Intuitive surgical purchases position tracking software

Luna Innovations Signs Multi-Year Development and Supply Agreement with Intuitive Surgical: Financial News – Yahoo! Finance
Luna Innovations Signs Multi-Year Development and Supply Agreement with Intuitive Surgical
Thursday June 14, 9:21 am ET
Luna’s Sensing Technology to be Integrated into Intuitive’s Surgical Products

ROANOKE, Va.–(BUSINESS WIRE)–Luna Innovations Incorporated (NASDAQ:LUNA – News) announced today that it has entered into an IP licensing, development, and supply agreement with Intuitive Surgical, Inc. (NASDAQ: ISRG – News), the global technology leader in robotic-assisted minimally invasive surgery (MIS). Under the terms of the multi-year agreement, Luna will develop and supply its fiber optic-based shape sensing and position tracking system for integration into Intuitive Surgical’s products, which includes the da Vinci� Surgical System.

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The state of telesurgery and technology in medicine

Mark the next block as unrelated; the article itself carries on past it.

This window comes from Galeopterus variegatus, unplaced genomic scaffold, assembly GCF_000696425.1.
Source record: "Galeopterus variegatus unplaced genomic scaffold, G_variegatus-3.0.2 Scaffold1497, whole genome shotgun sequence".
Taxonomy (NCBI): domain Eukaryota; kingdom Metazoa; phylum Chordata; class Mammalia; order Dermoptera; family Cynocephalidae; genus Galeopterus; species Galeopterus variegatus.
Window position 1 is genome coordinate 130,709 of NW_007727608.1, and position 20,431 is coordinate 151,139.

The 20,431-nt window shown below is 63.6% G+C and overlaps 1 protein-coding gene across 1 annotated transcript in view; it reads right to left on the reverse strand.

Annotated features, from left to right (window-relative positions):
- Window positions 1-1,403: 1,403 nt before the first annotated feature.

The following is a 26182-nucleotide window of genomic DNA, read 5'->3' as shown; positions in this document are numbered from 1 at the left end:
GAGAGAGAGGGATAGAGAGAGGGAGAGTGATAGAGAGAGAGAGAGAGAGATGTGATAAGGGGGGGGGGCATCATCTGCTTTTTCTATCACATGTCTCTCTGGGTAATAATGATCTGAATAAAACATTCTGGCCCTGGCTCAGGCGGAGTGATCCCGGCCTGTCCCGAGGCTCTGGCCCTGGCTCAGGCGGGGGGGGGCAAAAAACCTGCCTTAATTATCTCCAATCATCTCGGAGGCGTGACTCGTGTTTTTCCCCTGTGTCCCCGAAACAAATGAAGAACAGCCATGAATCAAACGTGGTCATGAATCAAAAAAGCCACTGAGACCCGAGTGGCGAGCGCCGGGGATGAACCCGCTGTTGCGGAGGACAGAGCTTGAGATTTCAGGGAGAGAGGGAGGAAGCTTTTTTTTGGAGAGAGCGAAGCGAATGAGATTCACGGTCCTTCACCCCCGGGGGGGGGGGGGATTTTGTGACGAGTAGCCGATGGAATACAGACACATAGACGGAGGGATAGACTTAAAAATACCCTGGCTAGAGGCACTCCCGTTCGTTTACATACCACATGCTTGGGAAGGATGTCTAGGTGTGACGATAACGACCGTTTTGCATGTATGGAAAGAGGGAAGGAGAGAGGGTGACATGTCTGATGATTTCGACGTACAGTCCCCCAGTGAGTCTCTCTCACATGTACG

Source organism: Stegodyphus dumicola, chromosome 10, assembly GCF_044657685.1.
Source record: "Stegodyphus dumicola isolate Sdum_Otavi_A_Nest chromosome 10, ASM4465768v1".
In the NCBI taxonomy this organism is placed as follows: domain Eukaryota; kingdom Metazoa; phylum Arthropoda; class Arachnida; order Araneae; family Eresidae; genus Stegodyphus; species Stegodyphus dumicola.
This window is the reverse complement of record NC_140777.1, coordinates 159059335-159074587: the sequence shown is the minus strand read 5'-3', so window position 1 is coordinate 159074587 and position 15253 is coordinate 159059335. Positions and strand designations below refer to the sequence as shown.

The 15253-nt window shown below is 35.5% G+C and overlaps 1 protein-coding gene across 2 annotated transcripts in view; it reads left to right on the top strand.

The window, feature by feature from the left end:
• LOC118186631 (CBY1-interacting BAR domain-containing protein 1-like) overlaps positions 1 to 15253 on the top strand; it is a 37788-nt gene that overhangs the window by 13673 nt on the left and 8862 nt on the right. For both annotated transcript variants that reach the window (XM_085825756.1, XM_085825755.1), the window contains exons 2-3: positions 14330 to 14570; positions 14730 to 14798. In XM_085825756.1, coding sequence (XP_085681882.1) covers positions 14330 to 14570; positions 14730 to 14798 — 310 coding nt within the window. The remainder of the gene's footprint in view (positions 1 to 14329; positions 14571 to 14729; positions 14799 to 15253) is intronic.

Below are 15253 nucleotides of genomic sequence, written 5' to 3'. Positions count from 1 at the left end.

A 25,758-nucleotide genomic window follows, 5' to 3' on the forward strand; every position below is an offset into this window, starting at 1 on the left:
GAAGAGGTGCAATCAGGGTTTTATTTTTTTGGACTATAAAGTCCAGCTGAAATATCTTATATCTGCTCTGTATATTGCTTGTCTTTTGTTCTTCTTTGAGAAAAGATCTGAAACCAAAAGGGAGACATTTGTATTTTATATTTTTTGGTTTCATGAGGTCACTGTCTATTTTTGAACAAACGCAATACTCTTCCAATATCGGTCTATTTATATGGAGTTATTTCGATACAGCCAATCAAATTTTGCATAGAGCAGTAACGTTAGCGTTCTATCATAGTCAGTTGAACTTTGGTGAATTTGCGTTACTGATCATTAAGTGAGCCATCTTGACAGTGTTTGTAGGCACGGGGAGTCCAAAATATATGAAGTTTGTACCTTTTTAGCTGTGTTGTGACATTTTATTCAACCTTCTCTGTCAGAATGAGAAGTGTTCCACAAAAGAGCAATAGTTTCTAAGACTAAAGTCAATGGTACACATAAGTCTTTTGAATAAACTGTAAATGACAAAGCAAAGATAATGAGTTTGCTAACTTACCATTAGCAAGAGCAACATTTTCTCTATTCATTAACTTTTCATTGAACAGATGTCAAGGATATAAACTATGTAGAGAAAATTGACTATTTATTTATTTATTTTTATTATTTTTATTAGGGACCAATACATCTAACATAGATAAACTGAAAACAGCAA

Telemedicine: Proven results and promise for the future – With recent advances in telecommunications and surgical robotics, telemedicine is poised to increase the efficiency of urologic practices and bring access to specialists and surgeons to even the most rural communities. – Modern Medicine

The future of telesurgery and telementoring. As telecommunications and robotic technology continue to advance, telesurgery is likely to take on a more prominent role in urologic practice. Citing an emerging body of literature supporting the idea of a correlation between a surgeon’s level of experience and clinical outcomes, many advocate the centralization of surgical care to centers of excellence. Telesurgery has the potential to play a significant role in this process, allowing for such centralization while obviating the need for patients to travel great distances to obtain such levels of care.
CONCLUSION
Much like the introduction of the telephone and email to the practice of medicine, the introduction of more sophisticated technology has been met with skepticism and concerns over quality of care. However, just as the telephone has become pivotal in the rapid and effective transmission of medical information, advanced telemedicine is likely to become part of routine urologic practice.